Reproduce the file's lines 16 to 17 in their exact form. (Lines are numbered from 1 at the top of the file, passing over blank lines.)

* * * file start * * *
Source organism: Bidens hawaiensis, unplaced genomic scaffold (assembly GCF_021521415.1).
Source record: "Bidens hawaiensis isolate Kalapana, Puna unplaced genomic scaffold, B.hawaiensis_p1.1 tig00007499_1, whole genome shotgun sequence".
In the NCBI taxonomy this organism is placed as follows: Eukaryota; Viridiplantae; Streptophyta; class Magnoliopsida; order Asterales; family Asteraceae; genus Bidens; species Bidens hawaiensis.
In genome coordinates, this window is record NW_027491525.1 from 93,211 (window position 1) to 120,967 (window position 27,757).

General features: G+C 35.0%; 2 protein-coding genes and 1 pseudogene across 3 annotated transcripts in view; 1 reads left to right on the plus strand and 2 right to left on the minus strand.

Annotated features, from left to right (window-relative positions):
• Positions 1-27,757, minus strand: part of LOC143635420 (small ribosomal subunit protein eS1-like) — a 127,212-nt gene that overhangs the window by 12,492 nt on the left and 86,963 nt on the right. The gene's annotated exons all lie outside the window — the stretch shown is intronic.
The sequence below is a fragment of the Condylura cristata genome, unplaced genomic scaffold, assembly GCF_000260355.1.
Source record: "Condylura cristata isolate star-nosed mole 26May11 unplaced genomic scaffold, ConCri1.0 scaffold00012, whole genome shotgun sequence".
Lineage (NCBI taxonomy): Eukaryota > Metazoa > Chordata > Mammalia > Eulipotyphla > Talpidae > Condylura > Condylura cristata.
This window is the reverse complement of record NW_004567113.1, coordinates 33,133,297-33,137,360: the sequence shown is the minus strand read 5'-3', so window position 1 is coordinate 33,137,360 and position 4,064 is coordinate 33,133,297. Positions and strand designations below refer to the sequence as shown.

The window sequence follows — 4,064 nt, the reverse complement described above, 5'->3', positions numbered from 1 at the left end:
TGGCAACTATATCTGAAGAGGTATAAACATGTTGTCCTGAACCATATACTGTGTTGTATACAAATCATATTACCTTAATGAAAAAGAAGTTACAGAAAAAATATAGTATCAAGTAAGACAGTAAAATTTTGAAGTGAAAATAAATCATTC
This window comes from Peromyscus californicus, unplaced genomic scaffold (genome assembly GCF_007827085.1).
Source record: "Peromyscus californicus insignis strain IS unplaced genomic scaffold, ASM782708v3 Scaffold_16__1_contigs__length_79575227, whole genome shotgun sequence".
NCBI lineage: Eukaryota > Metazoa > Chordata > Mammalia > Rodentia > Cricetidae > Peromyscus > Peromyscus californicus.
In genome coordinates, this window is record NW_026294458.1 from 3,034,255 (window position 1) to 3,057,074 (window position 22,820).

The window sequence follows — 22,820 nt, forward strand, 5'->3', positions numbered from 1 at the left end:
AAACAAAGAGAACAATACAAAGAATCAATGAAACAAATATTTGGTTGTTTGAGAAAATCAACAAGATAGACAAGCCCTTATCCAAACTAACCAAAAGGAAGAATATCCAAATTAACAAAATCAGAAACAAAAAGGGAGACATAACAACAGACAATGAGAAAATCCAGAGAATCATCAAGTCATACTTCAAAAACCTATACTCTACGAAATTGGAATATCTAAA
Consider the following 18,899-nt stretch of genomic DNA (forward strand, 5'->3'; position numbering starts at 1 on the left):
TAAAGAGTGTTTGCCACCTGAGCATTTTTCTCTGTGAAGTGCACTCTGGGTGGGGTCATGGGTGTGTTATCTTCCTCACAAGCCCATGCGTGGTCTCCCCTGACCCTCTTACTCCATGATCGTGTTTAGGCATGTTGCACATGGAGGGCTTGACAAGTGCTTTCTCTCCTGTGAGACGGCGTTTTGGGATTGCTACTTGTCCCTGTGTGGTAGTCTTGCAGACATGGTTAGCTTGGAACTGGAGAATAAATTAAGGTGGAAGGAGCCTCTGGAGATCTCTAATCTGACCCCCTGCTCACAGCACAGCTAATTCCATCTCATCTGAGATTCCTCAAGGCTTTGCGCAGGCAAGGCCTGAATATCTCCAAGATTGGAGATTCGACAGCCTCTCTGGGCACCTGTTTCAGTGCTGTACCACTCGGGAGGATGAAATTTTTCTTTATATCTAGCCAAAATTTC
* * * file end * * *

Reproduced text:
NCBI lineage: Eukaryota > Metazoa > Chordata > Mammalia > Rodentia > Cricetidae > Peromyscus > Peromyscus californicus.
In genome coordinates, this window is record NW_026294458.1 from 3,034,255 (window position 1) to 3,057,074 (window position 22,820).